We spent three days in Knoxville before turning around and going home.
I never had a doubt about returning to New Orleans following the storm. Though I’d never lived in the city, the mere fact that everything I owned reseted in that pristine apartment we’d so carefully selected kept me, as well as my future, bound to the space. So I waited. And waited.
Once I got word that the apartment building was intact, there was more waiting, this time for the second semester of school to start.
Finally after months of waiting, my life on pause, in a Twilight Zone-like instance as though time chad merely skipped,we packed the car once more and again my mom, sister, two cats and the lamps and books and headed south.
Driving directions, specifically MapQuest, don’t differentiate the “scenic view,” they take you the direct way. In this case, we knew we were getting close when we saw the tree line – or lack thereof. We approached the city via a barren wasteland. We arrived to see lines of people waiting for food from Red Cross trucks. People, we thought, were a good sign. I grew up in the suburbs. I’d only really seen the Garden District, so I’d be lying if I told you that this desolate stretch of Claiborne Avenue didn’t leave me unsettled.
Then we arrived at my apartment. Untouched, a tomb of my things sat protected and unscathed amid the upheaval of nature and humanity that raged outside the brick walls. These belongings, familiar things, seemed almost to belong to another. Every shirt, every trouser was perfectly placed and seemed to have nothing to do with me or anything in New Orleans. In a city where you’d be hard-pressed to find a roof that wasn’t slightly askew, not a single item in my apartment was displaced.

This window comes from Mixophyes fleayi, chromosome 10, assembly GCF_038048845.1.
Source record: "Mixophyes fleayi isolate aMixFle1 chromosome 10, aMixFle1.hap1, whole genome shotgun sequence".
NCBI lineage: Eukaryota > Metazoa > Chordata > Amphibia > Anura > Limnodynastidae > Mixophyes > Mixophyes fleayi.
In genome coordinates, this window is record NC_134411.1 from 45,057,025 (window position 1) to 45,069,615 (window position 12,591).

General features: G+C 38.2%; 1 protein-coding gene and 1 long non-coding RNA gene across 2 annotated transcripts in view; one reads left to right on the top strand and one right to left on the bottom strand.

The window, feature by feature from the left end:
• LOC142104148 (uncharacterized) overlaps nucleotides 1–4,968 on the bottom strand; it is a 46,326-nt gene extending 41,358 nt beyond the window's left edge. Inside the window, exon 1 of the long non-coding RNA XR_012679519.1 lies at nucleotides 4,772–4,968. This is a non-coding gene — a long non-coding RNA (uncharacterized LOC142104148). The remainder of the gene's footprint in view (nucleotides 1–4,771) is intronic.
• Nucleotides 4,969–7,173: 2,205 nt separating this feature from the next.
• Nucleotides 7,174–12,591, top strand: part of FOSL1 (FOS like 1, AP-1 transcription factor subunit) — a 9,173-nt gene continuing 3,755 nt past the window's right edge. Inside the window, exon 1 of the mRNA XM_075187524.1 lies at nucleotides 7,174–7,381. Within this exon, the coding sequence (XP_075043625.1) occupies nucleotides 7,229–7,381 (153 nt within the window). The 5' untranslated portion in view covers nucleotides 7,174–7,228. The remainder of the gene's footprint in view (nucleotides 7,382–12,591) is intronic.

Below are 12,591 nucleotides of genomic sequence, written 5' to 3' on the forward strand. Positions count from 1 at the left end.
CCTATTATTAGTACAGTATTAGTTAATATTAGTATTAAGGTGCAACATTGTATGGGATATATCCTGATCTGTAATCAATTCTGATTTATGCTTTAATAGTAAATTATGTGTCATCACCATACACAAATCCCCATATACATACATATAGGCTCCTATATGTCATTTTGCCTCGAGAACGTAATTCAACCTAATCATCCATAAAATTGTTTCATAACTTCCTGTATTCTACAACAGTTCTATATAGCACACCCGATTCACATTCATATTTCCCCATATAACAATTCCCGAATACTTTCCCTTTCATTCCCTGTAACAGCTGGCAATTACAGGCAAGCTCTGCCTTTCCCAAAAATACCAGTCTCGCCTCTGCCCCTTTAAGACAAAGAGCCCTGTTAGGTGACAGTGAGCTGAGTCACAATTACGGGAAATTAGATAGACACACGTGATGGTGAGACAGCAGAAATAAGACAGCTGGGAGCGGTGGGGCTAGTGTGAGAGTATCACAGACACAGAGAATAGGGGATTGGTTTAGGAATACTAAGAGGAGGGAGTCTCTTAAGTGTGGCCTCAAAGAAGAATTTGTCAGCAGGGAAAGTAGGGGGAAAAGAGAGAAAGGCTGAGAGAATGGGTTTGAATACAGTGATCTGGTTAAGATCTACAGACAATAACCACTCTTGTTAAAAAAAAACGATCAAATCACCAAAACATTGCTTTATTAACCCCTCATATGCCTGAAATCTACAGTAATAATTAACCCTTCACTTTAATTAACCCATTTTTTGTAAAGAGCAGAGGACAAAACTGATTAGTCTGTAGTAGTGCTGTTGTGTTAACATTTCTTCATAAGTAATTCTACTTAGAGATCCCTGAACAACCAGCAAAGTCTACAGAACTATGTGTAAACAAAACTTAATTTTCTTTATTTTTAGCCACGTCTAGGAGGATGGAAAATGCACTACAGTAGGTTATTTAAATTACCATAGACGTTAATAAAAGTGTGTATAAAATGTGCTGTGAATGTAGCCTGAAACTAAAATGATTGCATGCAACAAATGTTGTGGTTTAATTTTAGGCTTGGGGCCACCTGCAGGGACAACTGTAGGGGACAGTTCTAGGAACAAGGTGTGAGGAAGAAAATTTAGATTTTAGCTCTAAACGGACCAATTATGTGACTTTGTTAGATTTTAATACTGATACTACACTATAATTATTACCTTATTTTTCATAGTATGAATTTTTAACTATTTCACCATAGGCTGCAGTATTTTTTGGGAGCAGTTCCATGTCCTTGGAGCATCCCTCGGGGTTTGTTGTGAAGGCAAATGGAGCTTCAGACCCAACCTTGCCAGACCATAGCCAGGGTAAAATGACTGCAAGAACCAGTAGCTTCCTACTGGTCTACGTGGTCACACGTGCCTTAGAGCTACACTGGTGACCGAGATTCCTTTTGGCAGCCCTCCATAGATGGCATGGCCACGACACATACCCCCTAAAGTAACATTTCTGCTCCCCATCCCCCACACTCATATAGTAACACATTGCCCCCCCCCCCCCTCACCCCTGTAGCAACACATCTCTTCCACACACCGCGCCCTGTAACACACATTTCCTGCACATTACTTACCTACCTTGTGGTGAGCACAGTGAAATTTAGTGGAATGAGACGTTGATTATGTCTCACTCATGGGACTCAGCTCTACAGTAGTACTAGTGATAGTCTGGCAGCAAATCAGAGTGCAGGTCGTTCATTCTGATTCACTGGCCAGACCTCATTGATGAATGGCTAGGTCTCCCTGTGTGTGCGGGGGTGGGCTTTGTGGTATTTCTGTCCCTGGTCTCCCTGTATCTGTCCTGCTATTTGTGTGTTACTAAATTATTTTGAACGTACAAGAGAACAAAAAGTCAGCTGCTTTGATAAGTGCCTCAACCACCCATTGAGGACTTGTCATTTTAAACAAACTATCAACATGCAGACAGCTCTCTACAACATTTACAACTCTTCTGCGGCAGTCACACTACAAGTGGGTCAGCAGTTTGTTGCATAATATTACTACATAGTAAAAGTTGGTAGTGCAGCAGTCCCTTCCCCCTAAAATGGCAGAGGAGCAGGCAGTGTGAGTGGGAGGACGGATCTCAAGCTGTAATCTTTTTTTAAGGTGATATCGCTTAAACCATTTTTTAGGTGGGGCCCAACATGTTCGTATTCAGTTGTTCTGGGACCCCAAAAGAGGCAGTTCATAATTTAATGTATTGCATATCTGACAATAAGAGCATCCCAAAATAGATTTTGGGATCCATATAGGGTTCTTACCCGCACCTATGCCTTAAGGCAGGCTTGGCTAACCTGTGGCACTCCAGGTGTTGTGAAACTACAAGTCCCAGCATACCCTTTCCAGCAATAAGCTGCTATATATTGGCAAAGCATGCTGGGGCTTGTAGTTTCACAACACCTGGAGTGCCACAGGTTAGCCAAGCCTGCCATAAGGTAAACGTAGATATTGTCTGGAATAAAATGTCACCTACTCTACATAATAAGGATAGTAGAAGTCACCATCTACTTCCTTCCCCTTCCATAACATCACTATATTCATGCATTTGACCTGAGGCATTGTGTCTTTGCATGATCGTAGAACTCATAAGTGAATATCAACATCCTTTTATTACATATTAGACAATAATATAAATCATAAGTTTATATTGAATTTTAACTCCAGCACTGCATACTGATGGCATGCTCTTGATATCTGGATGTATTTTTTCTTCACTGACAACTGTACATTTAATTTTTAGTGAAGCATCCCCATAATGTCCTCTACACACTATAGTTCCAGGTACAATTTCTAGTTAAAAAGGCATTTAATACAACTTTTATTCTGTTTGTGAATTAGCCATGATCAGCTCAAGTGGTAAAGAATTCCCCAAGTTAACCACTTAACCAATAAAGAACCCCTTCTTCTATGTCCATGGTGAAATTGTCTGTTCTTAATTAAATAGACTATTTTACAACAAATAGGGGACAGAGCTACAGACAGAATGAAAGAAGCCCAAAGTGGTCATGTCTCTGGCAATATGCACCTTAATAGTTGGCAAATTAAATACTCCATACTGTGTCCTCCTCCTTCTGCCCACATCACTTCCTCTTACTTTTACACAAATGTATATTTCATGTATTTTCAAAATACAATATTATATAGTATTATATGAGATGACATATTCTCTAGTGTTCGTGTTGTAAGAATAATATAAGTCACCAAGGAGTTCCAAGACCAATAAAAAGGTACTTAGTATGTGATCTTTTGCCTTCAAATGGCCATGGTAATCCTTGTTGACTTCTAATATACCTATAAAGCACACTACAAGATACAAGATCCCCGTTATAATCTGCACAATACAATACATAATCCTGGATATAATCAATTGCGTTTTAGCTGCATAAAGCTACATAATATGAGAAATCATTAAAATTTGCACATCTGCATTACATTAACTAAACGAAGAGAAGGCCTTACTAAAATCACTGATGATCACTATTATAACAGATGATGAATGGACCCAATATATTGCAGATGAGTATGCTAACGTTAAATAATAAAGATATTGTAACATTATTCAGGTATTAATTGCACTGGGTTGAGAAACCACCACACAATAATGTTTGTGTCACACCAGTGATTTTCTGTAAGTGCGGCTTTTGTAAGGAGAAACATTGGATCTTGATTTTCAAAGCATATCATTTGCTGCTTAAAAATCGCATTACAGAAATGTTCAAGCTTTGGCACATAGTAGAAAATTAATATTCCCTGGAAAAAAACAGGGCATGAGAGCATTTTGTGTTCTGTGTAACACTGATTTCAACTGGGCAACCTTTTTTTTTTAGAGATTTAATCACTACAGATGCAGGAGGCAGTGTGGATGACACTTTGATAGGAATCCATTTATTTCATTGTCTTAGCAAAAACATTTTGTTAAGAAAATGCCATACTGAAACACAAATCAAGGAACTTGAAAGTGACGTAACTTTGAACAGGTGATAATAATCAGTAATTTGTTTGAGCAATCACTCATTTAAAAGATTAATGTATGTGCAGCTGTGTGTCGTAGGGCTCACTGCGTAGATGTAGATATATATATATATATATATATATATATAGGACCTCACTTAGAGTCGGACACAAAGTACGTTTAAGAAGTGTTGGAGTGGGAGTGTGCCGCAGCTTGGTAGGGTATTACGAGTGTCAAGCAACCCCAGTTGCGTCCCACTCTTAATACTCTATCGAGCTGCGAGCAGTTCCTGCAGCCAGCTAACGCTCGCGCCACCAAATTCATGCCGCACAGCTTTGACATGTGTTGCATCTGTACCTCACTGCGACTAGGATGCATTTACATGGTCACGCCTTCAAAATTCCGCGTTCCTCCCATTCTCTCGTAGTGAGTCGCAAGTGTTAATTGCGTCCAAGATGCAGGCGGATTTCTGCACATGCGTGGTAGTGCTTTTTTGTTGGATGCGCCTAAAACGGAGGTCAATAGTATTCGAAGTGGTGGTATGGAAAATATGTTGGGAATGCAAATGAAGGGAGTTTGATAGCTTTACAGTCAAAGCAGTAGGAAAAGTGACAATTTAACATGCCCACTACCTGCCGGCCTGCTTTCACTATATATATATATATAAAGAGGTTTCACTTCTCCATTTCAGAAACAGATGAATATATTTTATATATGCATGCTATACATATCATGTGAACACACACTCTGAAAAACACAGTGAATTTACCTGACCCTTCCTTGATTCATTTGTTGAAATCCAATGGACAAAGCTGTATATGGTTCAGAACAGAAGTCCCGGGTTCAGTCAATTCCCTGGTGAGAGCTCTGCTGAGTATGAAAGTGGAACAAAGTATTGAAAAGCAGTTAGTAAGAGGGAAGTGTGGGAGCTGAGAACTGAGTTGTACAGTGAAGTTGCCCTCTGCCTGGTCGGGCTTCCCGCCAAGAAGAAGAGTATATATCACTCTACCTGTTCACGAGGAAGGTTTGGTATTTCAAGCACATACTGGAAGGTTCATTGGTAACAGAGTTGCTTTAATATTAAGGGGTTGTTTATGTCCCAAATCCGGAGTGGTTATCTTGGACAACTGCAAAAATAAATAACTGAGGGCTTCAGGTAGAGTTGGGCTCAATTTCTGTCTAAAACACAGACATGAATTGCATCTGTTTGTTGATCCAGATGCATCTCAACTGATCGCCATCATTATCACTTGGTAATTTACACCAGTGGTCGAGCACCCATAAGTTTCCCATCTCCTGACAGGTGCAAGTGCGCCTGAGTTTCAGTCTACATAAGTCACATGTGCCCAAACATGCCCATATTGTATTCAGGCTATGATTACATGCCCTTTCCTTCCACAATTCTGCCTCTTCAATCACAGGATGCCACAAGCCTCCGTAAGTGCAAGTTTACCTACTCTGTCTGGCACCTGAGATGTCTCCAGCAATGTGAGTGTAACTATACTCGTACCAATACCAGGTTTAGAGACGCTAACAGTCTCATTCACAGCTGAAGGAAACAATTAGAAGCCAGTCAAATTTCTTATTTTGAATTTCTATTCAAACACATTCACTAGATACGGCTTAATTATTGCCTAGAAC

The air was slightly stale because no one opened a window in months, as if a ghost had spent the last months floating through the space, an intangible presence that was stuck eternally sitting, waiting with everything in place for the guest of honor.
My first instinct was to destroy the eerie order, make a mess of my own space, mimicking that of everything around it…to take the first t-shirt off the stack and refold it the way that I like to. But then, as we attempted to navigate the necessary tasks in a fractured city, it became a place of solace, a protected alcove that had evaded the destruction. We — my sister (who decided to live with me for a few months) and I — made it a home and I’d soon return from class to two loud-mouthed cats and my sister asking what I wanted for dinner. We played house and learned the city together, as it was slowly pieced back together.
I like to think that if I’d lost everything I’d still come back, still stay. Part luck, part personalities, somehow choosing my first apartment played a larger role than I could ever fathom. I’m thirty now and the resonating feeling when I think back to that time was that here, this place, was my future. And everything that happened between September 2005 and January 2006 were just fillers to get me here, to get us to now.